Pediatric Asthma Care Coordination in Underserved Communities: A Quasiexperimental Study

Am J Public Health. 2016 Nov;106(11):2012-2018. doi: 10.2105/AJPH.2016.303373. Epub 2016 Sep 15.


Objectives: To assess the effect of care coordination on asthma outcomes among children in underserved urban communities.

Methods: We enrolled children, most of whom had very poorly or not well-controlled asthma, in medical-social care coordination programs in Los Angeles, California; Chicago, Illinois; Philadelphia, Pennsylvania; and San Juan, Puerto Rico in 2011 to 2014. Participants (n = 805; mean age = 7 years) were 60% male, 50% African American, and 42% Latino. We assessed asthma symptoms and health care utilization via parent interview at baseline and 12 months. To prevent overestimation of intervention effects, we constructed a comparison group using bootstrap resampling of matched control cases from previous pediatric asthma trials.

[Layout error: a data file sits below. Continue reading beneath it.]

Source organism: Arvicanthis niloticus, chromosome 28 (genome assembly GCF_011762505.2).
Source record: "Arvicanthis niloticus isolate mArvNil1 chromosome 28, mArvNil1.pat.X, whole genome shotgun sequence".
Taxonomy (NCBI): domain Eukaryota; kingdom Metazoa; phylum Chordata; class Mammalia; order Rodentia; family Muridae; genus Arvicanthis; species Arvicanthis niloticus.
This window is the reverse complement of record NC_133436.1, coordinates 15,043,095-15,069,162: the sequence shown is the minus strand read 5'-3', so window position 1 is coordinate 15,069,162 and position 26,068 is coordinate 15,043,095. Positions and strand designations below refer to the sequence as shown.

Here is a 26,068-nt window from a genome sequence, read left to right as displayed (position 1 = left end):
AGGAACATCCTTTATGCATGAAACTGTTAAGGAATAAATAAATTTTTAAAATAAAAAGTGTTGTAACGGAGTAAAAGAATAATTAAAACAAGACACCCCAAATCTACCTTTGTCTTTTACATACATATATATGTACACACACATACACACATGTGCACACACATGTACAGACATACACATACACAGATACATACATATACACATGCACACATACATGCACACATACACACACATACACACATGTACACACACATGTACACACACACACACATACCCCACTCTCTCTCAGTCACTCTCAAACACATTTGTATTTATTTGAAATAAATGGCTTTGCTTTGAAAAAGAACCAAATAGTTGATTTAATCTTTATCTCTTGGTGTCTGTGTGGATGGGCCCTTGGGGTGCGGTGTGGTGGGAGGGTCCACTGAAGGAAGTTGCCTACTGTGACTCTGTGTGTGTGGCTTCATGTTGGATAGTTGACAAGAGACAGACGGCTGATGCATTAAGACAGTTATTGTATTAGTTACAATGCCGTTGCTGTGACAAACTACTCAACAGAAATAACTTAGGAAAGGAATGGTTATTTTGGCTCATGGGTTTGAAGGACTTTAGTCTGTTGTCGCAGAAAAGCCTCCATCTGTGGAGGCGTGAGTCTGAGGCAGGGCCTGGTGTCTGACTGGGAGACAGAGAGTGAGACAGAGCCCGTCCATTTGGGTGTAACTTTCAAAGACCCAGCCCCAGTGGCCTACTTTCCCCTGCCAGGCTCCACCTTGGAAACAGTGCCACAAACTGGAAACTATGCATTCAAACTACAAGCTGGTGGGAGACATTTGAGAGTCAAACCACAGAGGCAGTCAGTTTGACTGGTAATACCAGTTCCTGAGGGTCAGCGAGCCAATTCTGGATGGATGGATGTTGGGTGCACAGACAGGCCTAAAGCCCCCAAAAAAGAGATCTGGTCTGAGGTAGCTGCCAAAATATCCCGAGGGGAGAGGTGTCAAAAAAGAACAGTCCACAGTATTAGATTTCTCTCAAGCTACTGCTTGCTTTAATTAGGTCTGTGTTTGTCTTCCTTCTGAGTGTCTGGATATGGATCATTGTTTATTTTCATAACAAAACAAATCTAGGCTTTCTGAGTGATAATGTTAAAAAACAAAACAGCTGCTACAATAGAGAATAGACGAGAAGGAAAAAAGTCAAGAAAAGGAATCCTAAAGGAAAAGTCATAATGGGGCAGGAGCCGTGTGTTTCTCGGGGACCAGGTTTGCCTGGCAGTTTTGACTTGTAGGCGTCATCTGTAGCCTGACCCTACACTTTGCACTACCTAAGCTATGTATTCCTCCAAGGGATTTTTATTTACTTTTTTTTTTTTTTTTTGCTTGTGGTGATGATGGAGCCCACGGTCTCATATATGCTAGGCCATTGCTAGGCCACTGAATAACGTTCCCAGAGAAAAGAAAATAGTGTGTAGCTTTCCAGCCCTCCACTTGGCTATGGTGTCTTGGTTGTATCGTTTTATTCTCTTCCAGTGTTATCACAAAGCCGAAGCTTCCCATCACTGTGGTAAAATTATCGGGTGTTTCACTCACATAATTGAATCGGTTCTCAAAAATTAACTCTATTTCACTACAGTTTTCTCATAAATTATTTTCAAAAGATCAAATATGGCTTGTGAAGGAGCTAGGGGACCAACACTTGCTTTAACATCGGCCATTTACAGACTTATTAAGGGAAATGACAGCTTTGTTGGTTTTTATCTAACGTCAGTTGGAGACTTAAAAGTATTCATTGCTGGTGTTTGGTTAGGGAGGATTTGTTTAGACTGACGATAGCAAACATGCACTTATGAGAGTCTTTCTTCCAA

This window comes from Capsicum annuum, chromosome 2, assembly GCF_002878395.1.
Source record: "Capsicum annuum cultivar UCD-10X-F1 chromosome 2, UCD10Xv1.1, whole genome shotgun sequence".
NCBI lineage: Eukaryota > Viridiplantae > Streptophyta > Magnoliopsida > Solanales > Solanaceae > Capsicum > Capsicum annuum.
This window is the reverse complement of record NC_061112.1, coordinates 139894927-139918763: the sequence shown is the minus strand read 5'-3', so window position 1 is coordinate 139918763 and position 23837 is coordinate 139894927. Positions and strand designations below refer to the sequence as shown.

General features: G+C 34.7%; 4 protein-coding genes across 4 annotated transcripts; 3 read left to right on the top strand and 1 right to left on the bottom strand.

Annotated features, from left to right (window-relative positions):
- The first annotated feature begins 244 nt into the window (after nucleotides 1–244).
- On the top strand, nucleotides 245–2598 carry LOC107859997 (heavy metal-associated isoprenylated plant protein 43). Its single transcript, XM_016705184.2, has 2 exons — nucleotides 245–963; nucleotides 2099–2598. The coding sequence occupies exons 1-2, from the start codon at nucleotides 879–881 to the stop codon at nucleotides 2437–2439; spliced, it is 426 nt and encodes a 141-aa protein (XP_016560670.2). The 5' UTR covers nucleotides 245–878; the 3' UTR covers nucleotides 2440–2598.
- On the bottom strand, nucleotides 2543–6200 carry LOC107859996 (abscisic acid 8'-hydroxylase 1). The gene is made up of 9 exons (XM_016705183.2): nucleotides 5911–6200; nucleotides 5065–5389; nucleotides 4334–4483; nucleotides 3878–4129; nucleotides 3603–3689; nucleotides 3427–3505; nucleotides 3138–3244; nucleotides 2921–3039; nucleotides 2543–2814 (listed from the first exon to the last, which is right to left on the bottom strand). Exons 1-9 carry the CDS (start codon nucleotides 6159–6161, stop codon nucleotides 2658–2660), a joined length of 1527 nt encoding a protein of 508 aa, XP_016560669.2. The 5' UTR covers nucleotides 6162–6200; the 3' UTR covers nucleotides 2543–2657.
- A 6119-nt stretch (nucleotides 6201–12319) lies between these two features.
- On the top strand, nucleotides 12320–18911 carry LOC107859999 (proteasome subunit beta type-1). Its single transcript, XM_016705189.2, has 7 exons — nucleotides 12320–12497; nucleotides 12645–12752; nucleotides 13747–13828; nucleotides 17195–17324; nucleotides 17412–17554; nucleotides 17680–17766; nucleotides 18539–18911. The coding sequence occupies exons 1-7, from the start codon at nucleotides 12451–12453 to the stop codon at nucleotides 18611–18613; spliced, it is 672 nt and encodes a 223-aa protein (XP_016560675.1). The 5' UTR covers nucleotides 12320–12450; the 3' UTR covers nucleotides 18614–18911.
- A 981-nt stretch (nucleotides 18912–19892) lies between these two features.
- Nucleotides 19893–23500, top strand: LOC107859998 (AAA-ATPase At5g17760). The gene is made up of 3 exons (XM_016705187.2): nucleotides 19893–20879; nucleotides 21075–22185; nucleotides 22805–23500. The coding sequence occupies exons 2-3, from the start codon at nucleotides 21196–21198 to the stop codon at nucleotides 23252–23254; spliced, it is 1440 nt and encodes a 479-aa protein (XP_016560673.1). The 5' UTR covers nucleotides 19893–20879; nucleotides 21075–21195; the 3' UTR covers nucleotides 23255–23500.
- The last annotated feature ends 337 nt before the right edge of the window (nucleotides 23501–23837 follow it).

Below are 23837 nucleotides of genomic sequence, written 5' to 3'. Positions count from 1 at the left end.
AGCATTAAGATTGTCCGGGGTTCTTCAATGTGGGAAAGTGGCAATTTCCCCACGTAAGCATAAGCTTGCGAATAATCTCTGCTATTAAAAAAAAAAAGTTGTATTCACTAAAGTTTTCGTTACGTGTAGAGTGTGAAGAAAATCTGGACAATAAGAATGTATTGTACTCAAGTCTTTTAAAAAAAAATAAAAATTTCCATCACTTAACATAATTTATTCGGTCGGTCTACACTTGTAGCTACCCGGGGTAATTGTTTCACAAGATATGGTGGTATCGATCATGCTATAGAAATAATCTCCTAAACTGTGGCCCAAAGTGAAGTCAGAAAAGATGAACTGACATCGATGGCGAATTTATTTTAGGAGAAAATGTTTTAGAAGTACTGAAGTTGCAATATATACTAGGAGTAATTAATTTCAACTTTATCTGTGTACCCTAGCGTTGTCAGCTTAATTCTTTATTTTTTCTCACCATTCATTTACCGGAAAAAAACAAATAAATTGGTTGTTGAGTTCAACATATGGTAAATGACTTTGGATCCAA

Results: At follow-up, intervention participants had 2.2 fewer symptom days per month (SD = 0.3; P < .01) and 1.9 fewer symptom nights per month (SD = 0.35; P < .01) than did the comparison group. The relative risk in the past year associated with the intervention was 0.63 (95% confidence interval [CI] = 0.45, 0.89) for an emergency department visit and 0.69 (95% CI = 0.47, 1.01) for hospitalization.

Conclusions: Care coordination may improve pediatric asthma symptom control and reduce emergency department visits.

Policy implications: Expanding third-party reimbursement for care coordination services may help reduce pediatric asthma disparities.

MeSH terms

  • Adolescent
  • African Americans
  • Asthma / ethnology
  • Asthma / therapy*
  • Child
  • Child, Preschool
  • Disease Management*
  • Female
  • Health Services / statistics & numerical data*
  • Hispanic Americans
  • House Calls
  • Humans
  • Male
  • Medically Underserved Area*
  • Patient Education as Topic
  • Urban Population*